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Advance care planning in different settings for people with dementia: A systematic review and narrative synthesis

Published online by Cambridge University Press:  10 June 2019

Adele J. Kelly
HammondCare, Sydney, Australia
Tim Luckett*
Improving Palliative, Aged and Chronic Care through Clinical Research and Translation (IMPACCT), Faculty of Health, University of Technology Sydney, Sydney, Australia
Josephine M. Clayton
HammondCare, Sydney, Australia Palliative Care Service, Greenwich and Royal North Shore Hospitals, Sydney, Australia Kolling Institute, Northern Clinical School, Sydney Medical School, University of Sydney, Sydney, Australia
Liam Gabb
Princess Royal University Hospital, Kings College Hospital NHS Foundation Trust, UK
Slavica Kochovska
Improving Palliative, Aged and Chronic Care through Clinical Research and Translation (IMPACCT), Faculty of Health, University of Technology Sydney, Sydney, Australia
Meera Agar
Improving Palliative, Aged and Chronic Care through Clinical Research and Translation (IMPACCT), Faculty of Health, University of Technology Sydney, Sydney, Australia South Western Sydney Clinical School, University of New South Wales, Sydney, Australia Ingham Institute of Applied Medical Research, Sydney, Australia
Author for correspondence: Tim Luckett, Improving Palliative, Aged and Chronic Care through Clinical Research and Translation (IMPACCT), zFaculty of Health, University of Technology Sydney, Sydney, Australia. E-mail:



Advance care planning (ACP) is identified as being an important process for people with dementia. However, its efficacy for improving outcomes relevant for the individual, carers and the health system has yet to be established.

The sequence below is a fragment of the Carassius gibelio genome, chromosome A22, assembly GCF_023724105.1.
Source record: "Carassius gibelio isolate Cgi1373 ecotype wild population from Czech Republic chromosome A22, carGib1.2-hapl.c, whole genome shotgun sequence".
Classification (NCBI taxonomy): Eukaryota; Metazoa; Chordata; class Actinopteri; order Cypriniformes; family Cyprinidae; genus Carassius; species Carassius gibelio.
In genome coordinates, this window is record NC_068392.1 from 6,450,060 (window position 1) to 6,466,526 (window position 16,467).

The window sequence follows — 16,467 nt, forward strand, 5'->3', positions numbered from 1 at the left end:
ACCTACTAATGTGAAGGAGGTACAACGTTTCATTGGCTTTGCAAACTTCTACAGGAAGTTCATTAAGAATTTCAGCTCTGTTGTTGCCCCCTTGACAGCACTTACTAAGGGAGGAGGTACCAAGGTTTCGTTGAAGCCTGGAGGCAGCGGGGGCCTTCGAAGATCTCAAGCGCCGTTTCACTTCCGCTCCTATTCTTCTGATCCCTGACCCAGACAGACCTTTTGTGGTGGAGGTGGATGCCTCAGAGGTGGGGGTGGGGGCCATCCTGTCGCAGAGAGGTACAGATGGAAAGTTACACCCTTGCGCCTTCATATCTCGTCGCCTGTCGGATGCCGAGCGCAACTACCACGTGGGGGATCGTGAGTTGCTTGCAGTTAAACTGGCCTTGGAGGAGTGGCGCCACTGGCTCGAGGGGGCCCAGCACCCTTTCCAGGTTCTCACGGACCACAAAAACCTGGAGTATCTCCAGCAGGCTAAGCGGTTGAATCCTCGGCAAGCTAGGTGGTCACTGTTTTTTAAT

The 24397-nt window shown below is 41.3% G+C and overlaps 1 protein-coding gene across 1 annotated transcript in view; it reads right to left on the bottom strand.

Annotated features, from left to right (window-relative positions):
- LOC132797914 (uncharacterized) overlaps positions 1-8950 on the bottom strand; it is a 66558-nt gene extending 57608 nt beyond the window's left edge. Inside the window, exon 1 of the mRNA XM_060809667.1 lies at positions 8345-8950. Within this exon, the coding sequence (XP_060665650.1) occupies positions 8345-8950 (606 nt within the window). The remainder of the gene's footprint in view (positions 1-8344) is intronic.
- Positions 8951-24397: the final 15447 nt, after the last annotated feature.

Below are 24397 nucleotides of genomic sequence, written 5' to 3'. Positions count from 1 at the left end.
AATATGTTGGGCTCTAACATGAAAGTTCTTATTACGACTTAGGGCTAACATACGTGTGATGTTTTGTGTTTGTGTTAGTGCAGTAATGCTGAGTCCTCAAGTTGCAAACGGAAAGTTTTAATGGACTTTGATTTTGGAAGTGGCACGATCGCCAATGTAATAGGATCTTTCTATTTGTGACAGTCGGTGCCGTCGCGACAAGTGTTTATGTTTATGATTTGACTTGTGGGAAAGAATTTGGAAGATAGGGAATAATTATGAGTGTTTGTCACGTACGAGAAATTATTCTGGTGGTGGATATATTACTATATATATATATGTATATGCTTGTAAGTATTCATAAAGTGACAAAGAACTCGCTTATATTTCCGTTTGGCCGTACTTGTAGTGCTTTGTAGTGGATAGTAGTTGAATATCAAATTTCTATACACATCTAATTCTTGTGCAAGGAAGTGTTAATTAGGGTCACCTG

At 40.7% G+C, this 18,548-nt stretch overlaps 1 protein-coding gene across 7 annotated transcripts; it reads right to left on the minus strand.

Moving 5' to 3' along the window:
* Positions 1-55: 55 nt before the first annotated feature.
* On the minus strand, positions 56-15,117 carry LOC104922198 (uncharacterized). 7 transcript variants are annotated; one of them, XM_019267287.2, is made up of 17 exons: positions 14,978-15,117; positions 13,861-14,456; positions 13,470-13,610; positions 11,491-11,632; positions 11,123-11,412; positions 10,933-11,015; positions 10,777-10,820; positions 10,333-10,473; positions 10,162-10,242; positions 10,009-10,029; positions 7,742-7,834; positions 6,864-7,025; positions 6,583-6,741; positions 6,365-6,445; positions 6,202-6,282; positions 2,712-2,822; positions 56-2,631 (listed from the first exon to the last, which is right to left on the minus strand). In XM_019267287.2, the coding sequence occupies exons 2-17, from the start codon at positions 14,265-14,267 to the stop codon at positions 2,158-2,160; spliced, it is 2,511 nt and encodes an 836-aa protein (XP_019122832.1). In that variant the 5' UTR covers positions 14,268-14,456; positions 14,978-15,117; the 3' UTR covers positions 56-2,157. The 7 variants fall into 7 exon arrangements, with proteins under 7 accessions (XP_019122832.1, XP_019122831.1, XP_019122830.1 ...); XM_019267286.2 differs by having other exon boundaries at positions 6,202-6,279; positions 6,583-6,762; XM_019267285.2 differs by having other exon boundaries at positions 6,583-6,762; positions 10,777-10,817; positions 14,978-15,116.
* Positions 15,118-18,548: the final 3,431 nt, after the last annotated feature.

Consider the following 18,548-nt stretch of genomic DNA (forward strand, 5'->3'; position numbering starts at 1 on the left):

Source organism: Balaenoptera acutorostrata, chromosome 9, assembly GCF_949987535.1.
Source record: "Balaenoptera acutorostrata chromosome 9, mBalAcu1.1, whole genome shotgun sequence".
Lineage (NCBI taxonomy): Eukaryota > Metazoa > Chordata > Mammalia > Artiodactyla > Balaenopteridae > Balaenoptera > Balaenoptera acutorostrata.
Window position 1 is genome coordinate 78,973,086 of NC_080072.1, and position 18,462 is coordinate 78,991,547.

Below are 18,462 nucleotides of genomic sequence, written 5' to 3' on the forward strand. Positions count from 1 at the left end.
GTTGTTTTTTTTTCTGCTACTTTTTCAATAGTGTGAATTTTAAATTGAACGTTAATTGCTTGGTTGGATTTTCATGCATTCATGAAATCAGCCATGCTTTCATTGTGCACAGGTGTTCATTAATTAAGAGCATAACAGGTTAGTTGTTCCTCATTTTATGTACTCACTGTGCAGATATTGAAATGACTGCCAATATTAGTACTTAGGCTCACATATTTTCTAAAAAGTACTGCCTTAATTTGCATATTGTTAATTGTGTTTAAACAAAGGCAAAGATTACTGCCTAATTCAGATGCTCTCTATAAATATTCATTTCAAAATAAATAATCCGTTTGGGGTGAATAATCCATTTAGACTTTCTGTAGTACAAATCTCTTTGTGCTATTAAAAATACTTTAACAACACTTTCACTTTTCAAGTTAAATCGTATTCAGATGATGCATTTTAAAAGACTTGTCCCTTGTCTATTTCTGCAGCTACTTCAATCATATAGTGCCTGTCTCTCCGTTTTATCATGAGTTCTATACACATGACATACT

We conducted a systematic review with the aims of testing the efficacy of ACP for people with dementia and describing the settings and population in which it has been evaluated.


A search was completed of electronic databases in August 2016. Articles were included if they described interventions aimed at increasing planning for future care of people with dementia, delivered to the person with dementia, their carers and/or health professionals.


Of 4,772 articles returned by searches, 30 met the inclusion criteria, testing interventions in nursing home (n= 16) community (n = 10) and acute care (n = 4) settings. Only 18 interventions directly involved the person with dementia, with the remainder focusing on surrogate decision-makers. In all settings, interventions were found effective in increasing ACP practice. In nursing homes, ACP was found to influence care and increase the concordance between end of life wishes and care provided. Interventions in the community were found to improve patient quality of life but were not shown to influence concordance.


Future research should focus on ways to involve people with dementia in decision-making through supported means.

Review Article
Copyright © Cambridge University Press 2019 

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